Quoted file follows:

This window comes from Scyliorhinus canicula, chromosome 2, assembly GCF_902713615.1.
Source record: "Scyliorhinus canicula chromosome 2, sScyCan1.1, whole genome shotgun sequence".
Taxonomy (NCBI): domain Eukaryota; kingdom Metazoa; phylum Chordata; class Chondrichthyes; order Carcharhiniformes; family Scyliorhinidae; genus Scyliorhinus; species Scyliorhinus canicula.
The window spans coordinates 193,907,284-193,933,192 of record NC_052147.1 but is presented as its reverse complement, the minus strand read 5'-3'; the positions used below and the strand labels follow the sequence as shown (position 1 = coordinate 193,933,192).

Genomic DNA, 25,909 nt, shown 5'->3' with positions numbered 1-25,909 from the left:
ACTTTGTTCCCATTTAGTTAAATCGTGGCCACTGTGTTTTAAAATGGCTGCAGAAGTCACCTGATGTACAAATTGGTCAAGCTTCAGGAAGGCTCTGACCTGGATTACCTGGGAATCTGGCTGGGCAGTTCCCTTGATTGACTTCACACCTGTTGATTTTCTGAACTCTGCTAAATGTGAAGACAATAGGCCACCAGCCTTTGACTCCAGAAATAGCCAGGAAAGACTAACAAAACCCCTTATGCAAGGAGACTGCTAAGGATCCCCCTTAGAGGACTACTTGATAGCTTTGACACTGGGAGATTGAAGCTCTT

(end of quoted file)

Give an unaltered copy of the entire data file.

This window comes from Scyliorhinus canicula, chromosome 2, assembly GCF_902713615.1.
Source record: "Scyliorhinus canicula chromosome 2, sScyCan1.1, whole genome shotgun sequence".
Taxonomy (NCBI): domain Eukaryota; kingdom Metazoa; phylum Chordata; class Chondrichthyes; order Carcharhiniformes; family Scyliorhinidae; genus Scyliorhinus; species Scyliorhinus canicula.
The window spans coordinates 193,907,284-193,933,192 of record NC_052147.1 but is presented as its reverse complement, the minus strand read 5'-3'; the positions used below and the strand labels follow the sequence as shown (position 1 = coordinate 193,933,192).

Genomic DNA, 25,909 nt, shown 5'->3' with positions numbered 1-25,909 from the left:
ACTTTGTTCCCATTTAGTTAAATCGTGGCCACTGTGTTTTAAAATGGCTGCAGAAGTCACCTGATGTACAAATTGGTCAAGCTTCAGGAAGGCTCTGACCTGGATTACCTGGGAATCTGGCTGGGCAGTTCCCTTGATTGACTTCACACCTGTTGATTTTCTGAACTCTGCTAAATGTGAAGACAATAGGCCACCAGCCTTTGACTCCAGAAATAGCCAGGAAAGACTAACAAAACCCCTTATGCAAGGAGACTGCTAAGGATCCCCCTTAGAGGACTACTTGATAGCTTTGACACTGGGAGATTGAAGCTCTT